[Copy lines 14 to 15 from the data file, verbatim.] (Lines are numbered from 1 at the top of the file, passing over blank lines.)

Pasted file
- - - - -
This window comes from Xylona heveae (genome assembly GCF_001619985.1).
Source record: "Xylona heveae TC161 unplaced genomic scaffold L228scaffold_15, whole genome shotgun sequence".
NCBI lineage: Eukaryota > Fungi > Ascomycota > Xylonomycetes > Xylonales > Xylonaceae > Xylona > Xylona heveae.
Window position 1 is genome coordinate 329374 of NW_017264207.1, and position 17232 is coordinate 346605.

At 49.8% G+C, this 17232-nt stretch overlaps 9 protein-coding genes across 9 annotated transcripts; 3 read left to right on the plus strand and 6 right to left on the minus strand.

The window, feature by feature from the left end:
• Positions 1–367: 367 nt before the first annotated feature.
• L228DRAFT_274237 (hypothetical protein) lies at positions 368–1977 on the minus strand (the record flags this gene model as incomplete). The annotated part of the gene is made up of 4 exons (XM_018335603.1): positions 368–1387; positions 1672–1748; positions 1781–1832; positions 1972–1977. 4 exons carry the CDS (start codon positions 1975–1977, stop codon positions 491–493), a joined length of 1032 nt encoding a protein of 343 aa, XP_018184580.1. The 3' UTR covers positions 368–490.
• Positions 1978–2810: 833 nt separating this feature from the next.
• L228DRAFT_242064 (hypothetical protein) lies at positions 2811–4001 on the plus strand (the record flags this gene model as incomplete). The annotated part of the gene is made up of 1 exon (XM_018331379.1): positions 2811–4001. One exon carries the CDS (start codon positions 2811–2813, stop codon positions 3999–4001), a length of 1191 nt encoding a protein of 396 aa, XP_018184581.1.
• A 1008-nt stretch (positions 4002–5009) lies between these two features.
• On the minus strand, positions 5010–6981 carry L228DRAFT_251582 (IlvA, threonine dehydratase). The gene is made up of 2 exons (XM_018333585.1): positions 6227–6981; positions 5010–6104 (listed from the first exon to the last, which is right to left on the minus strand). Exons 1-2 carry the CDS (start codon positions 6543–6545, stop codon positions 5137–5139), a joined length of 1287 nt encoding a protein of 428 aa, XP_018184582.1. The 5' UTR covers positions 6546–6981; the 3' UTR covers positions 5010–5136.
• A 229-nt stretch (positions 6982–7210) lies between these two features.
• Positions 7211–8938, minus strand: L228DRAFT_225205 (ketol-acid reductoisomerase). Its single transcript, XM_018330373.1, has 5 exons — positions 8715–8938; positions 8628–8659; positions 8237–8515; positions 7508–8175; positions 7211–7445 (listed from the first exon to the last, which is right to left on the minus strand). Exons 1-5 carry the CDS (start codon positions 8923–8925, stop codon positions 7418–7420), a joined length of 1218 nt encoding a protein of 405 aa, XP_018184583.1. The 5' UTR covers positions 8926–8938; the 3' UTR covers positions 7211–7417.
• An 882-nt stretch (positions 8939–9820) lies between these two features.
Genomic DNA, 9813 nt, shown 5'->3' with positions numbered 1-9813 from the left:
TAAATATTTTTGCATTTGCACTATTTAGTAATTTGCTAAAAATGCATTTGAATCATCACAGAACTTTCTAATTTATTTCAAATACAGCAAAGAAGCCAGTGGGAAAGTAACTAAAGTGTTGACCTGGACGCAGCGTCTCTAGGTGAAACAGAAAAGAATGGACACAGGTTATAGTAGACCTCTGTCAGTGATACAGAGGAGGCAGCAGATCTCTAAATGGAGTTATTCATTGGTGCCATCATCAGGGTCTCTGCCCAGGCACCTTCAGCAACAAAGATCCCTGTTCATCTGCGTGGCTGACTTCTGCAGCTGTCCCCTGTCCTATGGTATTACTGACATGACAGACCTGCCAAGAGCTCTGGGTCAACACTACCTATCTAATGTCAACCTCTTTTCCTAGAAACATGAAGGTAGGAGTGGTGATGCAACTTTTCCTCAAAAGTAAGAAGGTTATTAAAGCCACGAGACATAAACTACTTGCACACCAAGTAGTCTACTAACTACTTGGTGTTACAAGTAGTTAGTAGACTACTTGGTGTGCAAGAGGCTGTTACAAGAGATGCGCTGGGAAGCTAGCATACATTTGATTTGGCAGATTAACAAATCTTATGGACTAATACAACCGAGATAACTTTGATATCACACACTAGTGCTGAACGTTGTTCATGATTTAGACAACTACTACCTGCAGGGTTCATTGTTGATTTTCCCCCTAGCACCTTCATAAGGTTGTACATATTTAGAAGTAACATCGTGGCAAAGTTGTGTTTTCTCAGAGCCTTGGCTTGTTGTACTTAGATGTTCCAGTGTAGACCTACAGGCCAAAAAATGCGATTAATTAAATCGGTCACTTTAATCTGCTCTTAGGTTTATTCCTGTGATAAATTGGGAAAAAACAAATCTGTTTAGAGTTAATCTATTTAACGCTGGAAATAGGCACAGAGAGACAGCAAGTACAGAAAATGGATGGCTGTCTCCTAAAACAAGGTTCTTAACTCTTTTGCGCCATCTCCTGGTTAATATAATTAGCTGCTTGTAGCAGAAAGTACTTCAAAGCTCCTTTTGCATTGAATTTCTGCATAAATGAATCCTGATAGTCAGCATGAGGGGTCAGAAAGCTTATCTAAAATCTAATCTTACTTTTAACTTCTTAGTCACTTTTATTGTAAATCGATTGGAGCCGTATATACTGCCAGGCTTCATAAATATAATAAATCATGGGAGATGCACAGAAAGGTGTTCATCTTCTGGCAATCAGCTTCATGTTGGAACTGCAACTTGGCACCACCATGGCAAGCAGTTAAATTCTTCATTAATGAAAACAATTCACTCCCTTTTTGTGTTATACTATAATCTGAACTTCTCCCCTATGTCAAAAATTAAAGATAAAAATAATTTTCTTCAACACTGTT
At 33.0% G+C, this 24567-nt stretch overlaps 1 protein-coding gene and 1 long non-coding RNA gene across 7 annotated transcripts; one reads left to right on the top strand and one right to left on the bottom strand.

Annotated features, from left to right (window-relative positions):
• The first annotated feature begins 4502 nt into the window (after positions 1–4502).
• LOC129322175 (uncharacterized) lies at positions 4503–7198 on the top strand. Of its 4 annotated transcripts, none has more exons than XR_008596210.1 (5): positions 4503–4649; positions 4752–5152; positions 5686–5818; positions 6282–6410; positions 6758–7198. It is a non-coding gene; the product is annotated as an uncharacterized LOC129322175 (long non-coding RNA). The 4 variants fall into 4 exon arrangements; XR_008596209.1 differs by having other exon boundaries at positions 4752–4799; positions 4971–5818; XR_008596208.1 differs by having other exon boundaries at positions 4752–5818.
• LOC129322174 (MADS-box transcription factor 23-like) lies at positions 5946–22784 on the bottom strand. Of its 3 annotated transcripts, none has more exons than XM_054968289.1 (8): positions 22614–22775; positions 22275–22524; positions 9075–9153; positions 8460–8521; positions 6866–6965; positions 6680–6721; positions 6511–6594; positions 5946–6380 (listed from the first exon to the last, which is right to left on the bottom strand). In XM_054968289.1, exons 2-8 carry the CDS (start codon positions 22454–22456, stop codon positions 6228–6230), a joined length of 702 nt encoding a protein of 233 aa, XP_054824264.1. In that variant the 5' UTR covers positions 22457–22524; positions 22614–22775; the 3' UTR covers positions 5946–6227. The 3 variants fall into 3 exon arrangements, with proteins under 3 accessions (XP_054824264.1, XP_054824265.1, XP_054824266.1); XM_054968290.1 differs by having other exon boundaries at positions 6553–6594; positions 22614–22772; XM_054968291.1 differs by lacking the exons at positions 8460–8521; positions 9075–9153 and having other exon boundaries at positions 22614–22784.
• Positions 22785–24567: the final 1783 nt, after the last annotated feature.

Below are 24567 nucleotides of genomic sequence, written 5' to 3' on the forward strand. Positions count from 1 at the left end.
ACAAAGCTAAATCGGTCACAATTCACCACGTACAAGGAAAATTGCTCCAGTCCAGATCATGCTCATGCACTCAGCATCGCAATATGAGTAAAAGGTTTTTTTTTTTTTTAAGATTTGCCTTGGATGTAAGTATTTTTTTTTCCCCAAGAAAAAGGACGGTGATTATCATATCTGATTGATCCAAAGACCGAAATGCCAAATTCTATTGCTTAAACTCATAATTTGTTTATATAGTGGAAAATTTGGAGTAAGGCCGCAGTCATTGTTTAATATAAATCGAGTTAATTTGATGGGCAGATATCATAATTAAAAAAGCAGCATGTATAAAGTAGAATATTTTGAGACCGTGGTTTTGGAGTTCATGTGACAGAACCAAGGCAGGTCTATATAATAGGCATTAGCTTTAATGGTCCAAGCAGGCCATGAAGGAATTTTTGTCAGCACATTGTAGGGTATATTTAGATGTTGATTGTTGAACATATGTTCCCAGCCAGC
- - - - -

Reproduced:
• Positions 7211–8938, minus strand: L228DRAFT_225205 (ketol-acid reductoisomerase). Its single transcript, XM_018330373.1, has 5 exons — positions 8715–8938; positions 8628–8659; positions 8237–8515; positions 7508–8175; positions 7211–7445 (listed from the first exon to the last, which is right to left on the minus strand). Exons 1-5 carry the CDS (start codon positions 8923–8925, stop codon positions 7418–7420), a joined length of 1218 nt encoding a protein of 405 aa, XP_018184583.1. The 5' UTR covers positions 8926–8938; the 3' UTR covers positions 7211–7417.
• An 882-nt stretch (positions 8939–9820) lies between these two features.